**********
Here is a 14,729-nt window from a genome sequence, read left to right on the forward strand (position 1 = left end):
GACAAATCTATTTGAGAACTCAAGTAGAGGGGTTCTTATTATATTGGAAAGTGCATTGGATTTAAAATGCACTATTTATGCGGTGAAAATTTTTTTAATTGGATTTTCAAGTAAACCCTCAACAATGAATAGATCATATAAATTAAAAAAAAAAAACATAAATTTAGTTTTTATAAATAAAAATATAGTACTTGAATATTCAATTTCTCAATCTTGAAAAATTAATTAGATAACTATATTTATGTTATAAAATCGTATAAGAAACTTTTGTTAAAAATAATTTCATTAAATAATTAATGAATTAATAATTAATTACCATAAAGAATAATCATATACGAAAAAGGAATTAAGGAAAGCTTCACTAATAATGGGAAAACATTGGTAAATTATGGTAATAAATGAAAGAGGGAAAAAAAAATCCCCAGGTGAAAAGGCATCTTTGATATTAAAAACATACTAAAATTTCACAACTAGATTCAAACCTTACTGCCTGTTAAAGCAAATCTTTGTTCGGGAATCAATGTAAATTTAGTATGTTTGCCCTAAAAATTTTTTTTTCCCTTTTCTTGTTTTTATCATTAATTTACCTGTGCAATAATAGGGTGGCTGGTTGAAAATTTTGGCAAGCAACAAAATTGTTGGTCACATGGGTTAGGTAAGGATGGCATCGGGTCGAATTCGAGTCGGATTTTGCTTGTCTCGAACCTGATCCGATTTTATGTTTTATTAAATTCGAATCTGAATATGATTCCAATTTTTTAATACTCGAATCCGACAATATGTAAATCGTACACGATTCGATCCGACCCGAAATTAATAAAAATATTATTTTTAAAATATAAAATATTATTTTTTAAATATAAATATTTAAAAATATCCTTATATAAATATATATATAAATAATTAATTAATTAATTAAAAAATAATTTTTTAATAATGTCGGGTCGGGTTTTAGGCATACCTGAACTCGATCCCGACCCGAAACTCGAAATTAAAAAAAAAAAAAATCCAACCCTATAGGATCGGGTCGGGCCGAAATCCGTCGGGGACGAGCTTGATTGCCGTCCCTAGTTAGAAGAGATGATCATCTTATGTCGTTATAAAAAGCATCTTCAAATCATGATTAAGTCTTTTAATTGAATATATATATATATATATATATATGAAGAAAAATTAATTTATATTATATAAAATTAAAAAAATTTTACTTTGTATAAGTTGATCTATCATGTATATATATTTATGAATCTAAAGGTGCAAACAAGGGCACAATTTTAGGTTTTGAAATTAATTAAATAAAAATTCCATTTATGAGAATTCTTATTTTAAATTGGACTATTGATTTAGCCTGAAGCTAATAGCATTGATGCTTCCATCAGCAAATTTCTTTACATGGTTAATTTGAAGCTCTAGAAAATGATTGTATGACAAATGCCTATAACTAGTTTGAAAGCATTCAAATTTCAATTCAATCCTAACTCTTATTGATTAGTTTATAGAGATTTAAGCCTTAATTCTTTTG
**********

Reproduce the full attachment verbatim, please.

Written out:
Here is a 14,729-nt window from a genome sequence, read left to right on the forward strand (position 1 = left end):
GACAAATCTATTTGAGAACTCAAGTAGAGGGGTTCTTATTATATTGGAAAGTGCATTGGATTTAAAATGCACTATTTATGCGGTGAAAATTTTTTTAATTGGATTTTCAAGTAAACCCTCAACAATGAATAGATCATATAAATTAAAAAAAAAAAACATAAATTTAGTTTTTATAAATAAAAATATAGTACTTGAATATTCAATTTCTCAATCTTGAAAAATTAATTAGATAACTATATTTATGTTATAAAATCGTATAAGAAACTTTTGTTAAAAATAATTTCATTAAATAATTAATGAATTAATAATTAATTACCATAAAGAATAATCATATACGAAAAAGGAATTAAGGAAAGCTTCACTAATAATGGGAAAACATTGGTAAATTATGGTAATAAATGAAAGAGGGAAAAAAAAATCCCCAGGTGAAAAGGCATCTTTGATATTAAAAACATACTAAAATTTCACAACTAGATTCAAACCTTACTGCCTGTTAAAGCAAATCTTTGTTCGGGAATCAATGTAAATTTAGTATGTTTGCCCTAAAAATTTTTTTTTCCCTTTTCTTGTTTTTATCATTAATTTACCTGTGCAATAATAGGGTGGCTGGTTGAAAATTTTGGCAAGCAACAAAATTGTTGGTCACATGGGTTAGGTAAGGATGGCATCGGGTCGAATTCGAGTCGGATTTTGCTTGTCTCGAACCTGATCCGATTTTATGTTTTATTAAATTCGAATCTGAATATGATTCCAATTTTTTAATACTCGAATCCGACAATATGTAAATCGTACACGATTCGATCCGACCCGAAATTAATAAAAATATTATTTTTAAAATATAAAATATTATTTTTTAAATATAAATATTTAAAAATATCCTTATATAAATATATATATAAATAATTAATTAATTAATTAAAAAATAATTTTTTAATAATGTCGGGTCGGGTTTTAGGCATACCTGAACTCGATCCCGACCCGAAACTCGAAATTAAAAAAAAAAAAAATCCAACCCTATAGGATCGGGTCGGGCCGAAATCCGTCGGGGACGAGCTTGATTGCCGTCCCTAGTTAGAAGAGATGATCATCTTATGTCGTTATAAAAAGCATCTTCAAATCATGATTAAGTCTTTTAATTGAATATATATATATATATATATATATGAAGAAAAATTAATTTATATTATATAAAATTAAAAAAATTTTACTTTGTATAAGTTGATCTATCATGTATATATATTTATGAATCTAAAGGTGCAAACAAGGGCACAATTTTAGGTTTTGAAATTAATTAAATAAAAATTCCATTTATGAGAATTCTTATTTTAAATTGGACTATTGATTTAGCCTGAAGCTAATAGCATTGATGCTTCCATCAGCAAATTTCTTTACATGGTTAATTTGAAGCTCTAGAAAATGATTGTATGACAAATGCCTATAACTAGTTTGAAAGCATTCAAATTTCAATTCAATCCTAACTCTTATTGATTAGTTTATAGAGATTTAAGCCTTAATTCTTTTG